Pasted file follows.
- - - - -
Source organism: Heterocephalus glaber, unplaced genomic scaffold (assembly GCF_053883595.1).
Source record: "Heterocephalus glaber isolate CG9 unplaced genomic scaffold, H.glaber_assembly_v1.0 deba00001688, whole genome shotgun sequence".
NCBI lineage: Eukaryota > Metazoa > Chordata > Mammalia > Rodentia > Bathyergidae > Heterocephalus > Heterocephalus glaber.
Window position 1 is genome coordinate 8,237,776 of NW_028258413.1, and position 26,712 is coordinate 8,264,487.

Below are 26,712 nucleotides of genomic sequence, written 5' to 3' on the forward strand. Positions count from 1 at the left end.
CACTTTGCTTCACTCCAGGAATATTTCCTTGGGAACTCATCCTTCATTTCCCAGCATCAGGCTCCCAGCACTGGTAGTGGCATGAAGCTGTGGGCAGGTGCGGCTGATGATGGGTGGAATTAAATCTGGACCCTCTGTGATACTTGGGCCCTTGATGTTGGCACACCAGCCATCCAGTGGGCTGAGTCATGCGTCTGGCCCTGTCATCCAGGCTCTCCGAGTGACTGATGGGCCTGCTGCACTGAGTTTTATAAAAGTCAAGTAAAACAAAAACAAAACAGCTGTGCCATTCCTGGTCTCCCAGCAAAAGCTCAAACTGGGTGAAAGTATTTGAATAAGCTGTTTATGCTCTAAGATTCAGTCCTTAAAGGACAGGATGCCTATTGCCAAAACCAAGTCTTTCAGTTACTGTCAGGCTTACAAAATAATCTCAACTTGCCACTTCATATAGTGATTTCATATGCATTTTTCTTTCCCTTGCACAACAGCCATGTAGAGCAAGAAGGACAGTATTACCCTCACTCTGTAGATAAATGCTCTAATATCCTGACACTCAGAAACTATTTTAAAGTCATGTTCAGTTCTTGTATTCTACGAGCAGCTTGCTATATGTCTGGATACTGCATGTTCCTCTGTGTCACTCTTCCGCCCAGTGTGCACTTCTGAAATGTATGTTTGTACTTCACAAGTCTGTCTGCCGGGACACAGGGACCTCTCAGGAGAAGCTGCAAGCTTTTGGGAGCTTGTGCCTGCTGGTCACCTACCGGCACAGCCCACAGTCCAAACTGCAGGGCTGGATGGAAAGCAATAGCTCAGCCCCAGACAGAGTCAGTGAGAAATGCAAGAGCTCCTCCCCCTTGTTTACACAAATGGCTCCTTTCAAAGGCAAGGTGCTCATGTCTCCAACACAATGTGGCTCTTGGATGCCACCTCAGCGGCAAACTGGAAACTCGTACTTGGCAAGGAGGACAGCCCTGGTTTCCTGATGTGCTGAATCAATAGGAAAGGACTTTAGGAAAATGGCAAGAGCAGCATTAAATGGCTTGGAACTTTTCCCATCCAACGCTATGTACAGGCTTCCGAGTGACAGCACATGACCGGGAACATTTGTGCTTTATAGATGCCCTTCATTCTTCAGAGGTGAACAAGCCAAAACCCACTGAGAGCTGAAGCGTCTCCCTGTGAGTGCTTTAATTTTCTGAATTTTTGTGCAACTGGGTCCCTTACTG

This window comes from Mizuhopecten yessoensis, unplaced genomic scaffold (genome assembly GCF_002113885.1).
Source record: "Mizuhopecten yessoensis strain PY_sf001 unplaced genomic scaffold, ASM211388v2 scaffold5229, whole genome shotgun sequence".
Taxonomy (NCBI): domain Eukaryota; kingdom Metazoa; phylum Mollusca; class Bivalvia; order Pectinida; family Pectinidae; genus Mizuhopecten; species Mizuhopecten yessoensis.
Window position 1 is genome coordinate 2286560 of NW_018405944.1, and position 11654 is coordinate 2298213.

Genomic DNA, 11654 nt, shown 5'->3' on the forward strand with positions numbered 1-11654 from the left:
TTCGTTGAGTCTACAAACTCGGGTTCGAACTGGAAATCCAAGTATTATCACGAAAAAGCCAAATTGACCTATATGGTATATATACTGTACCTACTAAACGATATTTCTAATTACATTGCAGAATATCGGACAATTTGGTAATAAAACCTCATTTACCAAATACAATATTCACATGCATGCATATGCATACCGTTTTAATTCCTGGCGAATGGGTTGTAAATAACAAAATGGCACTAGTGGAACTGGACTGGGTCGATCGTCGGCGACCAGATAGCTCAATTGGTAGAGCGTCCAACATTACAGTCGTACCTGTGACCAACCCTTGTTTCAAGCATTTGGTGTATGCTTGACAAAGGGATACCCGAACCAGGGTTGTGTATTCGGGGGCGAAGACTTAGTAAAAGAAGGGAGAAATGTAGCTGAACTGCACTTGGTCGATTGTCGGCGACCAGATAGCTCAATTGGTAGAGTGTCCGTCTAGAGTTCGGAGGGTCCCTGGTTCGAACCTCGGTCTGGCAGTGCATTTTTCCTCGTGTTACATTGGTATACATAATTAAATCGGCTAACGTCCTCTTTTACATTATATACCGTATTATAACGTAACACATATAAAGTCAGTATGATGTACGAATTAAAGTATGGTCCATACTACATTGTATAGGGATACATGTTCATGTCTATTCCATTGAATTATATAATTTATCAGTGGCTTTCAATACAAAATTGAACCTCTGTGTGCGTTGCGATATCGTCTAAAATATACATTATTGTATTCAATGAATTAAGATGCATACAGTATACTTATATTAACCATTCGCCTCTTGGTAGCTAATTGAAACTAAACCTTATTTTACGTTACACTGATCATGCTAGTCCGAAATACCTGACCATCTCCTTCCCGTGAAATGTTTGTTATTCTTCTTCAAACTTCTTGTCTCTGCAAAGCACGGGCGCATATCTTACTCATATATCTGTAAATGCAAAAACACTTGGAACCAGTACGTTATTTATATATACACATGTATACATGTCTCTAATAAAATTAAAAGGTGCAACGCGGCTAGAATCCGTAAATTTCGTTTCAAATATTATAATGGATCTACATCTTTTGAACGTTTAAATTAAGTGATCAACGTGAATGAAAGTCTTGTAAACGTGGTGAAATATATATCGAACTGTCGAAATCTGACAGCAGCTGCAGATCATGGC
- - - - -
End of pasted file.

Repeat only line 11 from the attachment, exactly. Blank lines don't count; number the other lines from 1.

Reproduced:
Genomic DNA, 11654 nt, shown 5'->3' on the forward strand with positions numbered 1-11654 from the left: